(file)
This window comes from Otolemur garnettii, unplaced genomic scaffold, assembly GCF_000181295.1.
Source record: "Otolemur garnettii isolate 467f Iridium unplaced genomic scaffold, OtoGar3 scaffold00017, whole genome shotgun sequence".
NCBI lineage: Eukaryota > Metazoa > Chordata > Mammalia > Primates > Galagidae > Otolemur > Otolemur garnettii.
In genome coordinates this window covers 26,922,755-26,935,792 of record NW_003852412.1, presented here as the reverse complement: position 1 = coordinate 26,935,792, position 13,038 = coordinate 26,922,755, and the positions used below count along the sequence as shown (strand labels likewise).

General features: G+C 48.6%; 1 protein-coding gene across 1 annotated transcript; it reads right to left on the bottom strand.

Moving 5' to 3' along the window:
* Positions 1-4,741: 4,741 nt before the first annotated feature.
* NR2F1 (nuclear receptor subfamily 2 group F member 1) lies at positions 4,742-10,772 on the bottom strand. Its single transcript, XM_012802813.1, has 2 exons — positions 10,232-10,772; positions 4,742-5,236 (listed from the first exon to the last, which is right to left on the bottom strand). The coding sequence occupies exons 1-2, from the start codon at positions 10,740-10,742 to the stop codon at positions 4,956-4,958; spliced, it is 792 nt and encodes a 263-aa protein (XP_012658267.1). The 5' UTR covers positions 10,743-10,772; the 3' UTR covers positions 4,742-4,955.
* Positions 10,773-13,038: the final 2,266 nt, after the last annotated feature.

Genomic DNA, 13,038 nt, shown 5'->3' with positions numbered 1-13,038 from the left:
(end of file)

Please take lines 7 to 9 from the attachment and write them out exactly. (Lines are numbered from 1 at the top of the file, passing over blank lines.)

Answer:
* Positions 1-4,741: 4,741 nt before the first annotated feature.
* NR2F1 (nuclear receptor subfamily 2 group F member 1) lies at positions 4,742-10,772 on the bottom strand. Its single transcript, XM_012802813.1, has 2 exons — positions 10,232-10,772; positions 4,742-5,236 (listed from the first exon to the last, which is right to left on the bottom strand). The coding sequence occupies exons 1-2, from the start codon at positions 10,740-10,742 to the stop codon at positions 4,956-4,958; spliced, it is 792 nt and encodes a 263-aa protein (XP_012658267.1). The 5' UTR covers positions 10,743-10,772; the 3' UTR covers positions 4,742-4,955.
* Positions 10,773-13,038: the final 2,266 nt, after the last annotated feature.